Windy Wellington: Opposite to Auckland in Almost Every Way

Windy Wellington. The antithesis to Auckland in so many ways. Auckland was originally the capital of New Zealand, but Wellington later became the capital in order to have a better meeting place for people from both islands. Wellington is on the southern tip of the North Island, just across from the top of the South Island. However, it’s hard to imagine two cities so opposite to each other that have served the same purpose at some point in time.

Auckland is the financial centre of New Zealand and everything in the corporate realm. It is a great city, but it feels much more of an American city than Wellington, which mirrors many European cities. Art and culture are intertwined in the funky capital. Tattoos and dreadlocks replace the suits and BMWs of Auckland. Even the public toilets have character.

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What’s that smell? The Sulphur of Rotorua

Head south from Auckland and almost immediately the scenery shifts from urban to suburban, although generally less so than driving up north. The truth is that there just isn’t much outside of Auckland. The drive is pretty though. Most towns are indistinguishable from one another. Each city has a similar structure to it and you can pass easily in and out of them as you casually lose your navigational sense of location. That is, until you get to Rotorua. Not that it looks a whole lot different but when you get there, you’ll be greeted with one unmistakable trait: the smell of sulphur.

Rotorua is an area with a great amount of geothermic activity. In truth, all of New Zealand is rather volatile. The two main islands that now make up New Zealand used to be attached to the much larger country-continent of Australia. While it is no longer connected to Australia by land, it is situated on two very fast moving tectonic plates. This is the reason for all of the volcanoes and other cool physical features of New Zealand. In Rotorua, it manifests itself in a large collection of geysers, hot bubbling mud pools, and hot thermal springs. Oh and the stench of sulphur so bad in some areas that it’ll make you sick.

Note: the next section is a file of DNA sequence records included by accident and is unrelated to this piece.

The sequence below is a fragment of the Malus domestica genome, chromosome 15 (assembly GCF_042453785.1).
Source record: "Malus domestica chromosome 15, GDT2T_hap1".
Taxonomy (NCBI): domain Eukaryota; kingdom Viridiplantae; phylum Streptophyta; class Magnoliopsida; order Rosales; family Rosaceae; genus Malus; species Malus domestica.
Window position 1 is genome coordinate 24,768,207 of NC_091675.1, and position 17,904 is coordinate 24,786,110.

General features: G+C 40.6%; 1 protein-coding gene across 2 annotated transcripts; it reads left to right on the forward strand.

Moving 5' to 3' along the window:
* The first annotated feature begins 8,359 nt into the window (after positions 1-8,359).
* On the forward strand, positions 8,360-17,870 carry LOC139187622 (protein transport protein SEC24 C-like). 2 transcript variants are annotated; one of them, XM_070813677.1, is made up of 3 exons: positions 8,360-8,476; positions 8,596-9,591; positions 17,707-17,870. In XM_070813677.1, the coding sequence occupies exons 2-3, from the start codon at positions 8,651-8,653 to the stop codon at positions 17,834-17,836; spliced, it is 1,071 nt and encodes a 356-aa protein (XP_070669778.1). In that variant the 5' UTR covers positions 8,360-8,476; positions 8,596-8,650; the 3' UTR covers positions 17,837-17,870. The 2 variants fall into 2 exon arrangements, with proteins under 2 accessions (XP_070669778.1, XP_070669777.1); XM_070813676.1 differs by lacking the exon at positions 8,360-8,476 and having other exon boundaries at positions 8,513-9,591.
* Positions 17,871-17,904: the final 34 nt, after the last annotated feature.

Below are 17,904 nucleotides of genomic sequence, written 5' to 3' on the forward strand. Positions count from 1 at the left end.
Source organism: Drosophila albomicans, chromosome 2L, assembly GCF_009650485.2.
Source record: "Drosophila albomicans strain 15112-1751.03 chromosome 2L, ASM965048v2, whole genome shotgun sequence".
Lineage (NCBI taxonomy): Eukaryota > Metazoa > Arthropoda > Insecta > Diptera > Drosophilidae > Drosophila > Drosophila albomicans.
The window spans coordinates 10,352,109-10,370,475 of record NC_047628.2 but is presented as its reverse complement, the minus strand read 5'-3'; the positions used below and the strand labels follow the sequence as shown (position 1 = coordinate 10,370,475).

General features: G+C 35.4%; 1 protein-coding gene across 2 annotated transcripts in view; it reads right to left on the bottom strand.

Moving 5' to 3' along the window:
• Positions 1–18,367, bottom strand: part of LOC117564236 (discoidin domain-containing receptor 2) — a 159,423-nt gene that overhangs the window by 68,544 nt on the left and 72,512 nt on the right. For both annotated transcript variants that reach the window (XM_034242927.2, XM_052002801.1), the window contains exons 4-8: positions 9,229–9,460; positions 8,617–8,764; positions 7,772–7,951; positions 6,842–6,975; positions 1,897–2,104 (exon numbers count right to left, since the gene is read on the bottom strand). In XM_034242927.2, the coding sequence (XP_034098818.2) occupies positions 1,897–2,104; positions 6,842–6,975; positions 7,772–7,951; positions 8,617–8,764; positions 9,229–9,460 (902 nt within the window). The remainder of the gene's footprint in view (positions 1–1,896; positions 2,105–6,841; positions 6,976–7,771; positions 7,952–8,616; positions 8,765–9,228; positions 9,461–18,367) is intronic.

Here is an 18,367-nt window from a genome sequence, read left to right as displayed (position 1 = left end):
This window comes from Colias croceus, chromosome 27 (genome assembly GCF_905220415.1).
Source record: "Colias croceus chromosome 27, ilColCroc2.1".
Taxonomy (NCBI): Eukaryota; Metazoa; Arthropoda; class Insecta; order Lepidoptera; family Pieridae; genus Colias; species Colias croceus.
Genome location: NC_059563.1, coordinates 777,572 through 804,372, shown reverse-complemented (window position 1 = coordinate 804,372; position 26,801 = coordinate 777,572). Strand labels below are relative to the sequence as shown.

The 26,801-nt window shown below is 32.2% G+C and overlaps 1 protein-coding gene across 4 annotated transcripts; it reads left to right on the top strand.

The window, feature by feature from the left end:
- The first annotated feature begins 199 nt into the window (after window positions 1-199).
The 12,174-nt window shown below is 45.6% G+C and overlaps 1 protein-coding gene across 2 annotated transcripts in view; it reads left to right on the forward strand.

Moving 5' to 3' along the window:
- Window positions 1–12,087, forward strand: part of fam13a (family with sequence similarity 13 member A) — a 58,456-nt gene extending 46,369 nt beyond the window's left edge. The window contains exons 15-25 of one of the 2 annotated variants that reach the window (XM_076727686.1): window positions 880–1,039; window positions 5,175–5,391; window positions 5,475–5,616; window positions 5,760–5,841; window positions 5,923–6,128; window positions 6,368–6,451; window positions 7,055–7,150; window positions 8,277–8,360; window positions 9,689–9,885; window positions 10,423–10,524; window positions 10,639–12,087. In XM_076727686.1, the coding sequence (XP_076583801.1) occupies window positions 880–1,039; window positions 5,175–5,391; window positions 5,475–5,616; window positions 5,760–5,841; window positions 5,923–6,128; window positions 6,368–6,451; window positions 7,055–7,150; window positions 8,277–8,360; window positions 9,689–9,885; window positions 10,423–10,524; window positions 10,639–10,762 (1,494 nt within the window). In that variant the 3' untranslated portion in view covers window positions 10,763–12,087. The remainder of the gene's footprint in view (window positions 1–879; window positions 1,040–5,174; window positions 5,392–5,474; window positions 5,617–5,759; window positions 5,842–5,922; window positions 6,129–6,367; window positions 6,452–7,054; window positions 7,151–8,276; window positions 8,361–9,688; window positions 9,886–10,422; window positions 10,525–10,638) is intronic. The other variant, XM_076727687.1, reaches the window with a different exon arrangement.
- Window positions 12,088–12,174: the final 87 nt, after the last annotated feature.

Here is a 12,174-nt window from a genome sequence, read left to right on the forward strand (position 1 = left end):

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Going North – Ninety Mile Beach, Cape Reinga, and A Tale of Colliding Waters

At this point of my stay in New Zealand, I was teaching 45 hours of classes a week. Teaching is not like working in the business world. In order to teach that many hours in a week, I had to be at school around 60 hours a week. Even considering the fact that I lived seven minutes from my school, I still had about four hours that were spent not working, sleeping, or eating. Exhausting. So my only free time was on the weekends. I needed to get north. I wanted to head up to Cape Reinga, the northern most point of the north island. Taking a bus wasn’t an option because of my limited time frame. I decided my best option was to hire a car. I learned how to drive when I was 15. I drove for about ten years before I moved out of the States. Still, I had never driven on the opposite side of the road. “Oh well, gotta try sometime,” I thought to myself.

Driving up north from Auckland is a very interesting experience. From central Auckland, you take the bridge over to North Shore. About twenty minutes after you cross the bridge, the city really starts to thin out. The hills start to roll and the scenery is beautiful. I was with a beautiful companion and we had a long drive a head of us in order to get to our destination for the evening. Luckily, we were able to catch a beautiful sunset en route.

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